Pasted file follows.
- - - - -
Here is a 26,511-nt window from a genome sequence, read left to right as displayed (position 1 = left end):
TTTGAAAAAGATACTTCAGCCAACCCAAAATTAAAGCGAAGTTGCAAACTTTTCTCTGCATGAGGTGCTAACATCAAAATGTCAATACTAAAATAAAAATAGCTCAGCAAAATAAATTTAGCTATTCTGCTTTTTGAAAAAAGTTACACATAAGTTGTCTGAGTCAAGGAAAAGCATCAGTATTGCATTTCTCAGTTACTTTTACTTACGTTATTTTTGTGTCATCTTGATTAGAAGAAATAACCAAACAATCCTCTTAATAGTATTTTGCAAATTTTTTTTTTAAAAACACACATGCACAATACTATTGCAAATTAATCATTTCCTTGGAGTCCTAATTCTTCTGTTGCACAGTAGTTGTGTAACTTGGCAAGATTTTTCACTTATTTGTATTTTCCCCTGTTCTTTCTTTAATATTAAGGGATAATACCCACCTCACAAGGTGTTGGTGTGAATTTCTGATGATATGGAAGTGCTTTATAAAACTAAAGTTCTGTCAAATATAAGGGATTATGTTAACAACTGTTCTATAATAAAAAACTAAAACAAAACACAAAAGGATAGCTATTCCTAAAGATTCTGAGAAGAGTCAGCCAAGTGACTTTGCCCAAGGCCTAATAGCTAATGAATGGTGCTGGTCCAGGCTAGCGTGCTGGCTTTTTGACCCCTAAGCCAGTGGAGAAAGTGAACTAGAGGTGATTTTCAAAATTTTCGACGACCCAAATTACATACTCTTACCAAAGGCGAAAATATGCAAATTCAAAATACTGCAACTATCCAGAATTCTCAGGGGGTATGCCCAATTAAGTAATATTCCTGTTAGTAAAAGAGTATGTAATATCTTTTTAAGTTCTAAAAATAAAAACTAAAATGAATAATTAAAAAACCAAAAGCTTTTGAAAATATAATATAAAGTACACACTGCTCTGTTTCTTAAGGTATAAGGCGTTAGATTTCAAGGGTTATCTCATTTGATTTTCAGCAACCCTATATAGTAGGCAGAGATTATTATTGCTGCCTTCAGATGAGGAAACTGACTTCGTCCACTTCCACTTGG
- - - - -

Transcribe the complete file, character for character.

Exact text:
Here is a 26,511-nt window from a genome sequence, read left to right as displayed (position 1 = left end):
TTTGAAAAAGATACTTCAGCCAACCCAAAATTAAAGCGAAGTTGCAAACTTTTCTCTGCATGAGGTGCTAACATCAAAATGTCAATACTAAAATAAAAATAGCTCAGCAAAATAAATTTAGCTATTCTGCTTTTTGAAAAAAGTTACACATAAGTTGTCTGAGTCAAGGAAAAGCATCAGTATTGCATTTCTCAGTTACTTTTACTTACGTTATTTTTGTGTCATCTTGATTAGAAGAAATAACCAAACAATCCTCTTAATAGTATTTTGCAAATTTTTTTTTTAAAAACACACATGCACAATACTATTGCAAATTAATCATTTCCTTGGAGTCCTAATTCTTCTGTTGCACAGTAGTTGTGTAACTTGGCAAGATTTTTCACTTATTTGTATTTTCCCCTGTTCTTTCTTTAATATTAAGGGATAATACCCACCTCACAAGGTGTTGGTGTGAATTTCTGATGATATGGAAGTGCTTTATAAAACTAAAGTTCTGTCAAATATAAGGGATTATGTTAACAACTGTTCTATAATAAAAAACTAAAACAAAACACAAAAGGATAGCTATTCCTAAAGATTCTGAGAAGAGTCAGCCAAGTGACTTTGCCCAAGGCCTAATAGCTAATGAATGGTGCTGGTCCAGGCTAGCGTGCTGGCTTTTTGACCCCTAAGCCAGTGGAGAAAGTGAACTAGAGGTGATTTTCAAAATTTTCGACGACCCAAATTACATACTCTTACCAAAGGCGAAAATATGCAAATTCAAAATACTGCAACTATCCAGAATTCTCAGGGGGTATGCCCAATTAAGTAATATTCCTGTTAGTAAAAGAGTATGTAATATCTTTTTAAGTTCTAAAAATAAAAACTAAAATGAATAATTAAAAAACCAAAAGCTTTTGAAAATATAATATAAAGTACACACTGCTCTGTTTCTTAAGGTATAAGGCGTTAGATTTCAAGGGTTATCTCATTTGATTTTCAGCAACCCTATATAGTAGGCAGAGATTATTATTGCTGCCTTCAGATGAGGAAACTGACTTCGTCCACTTCCACTTGG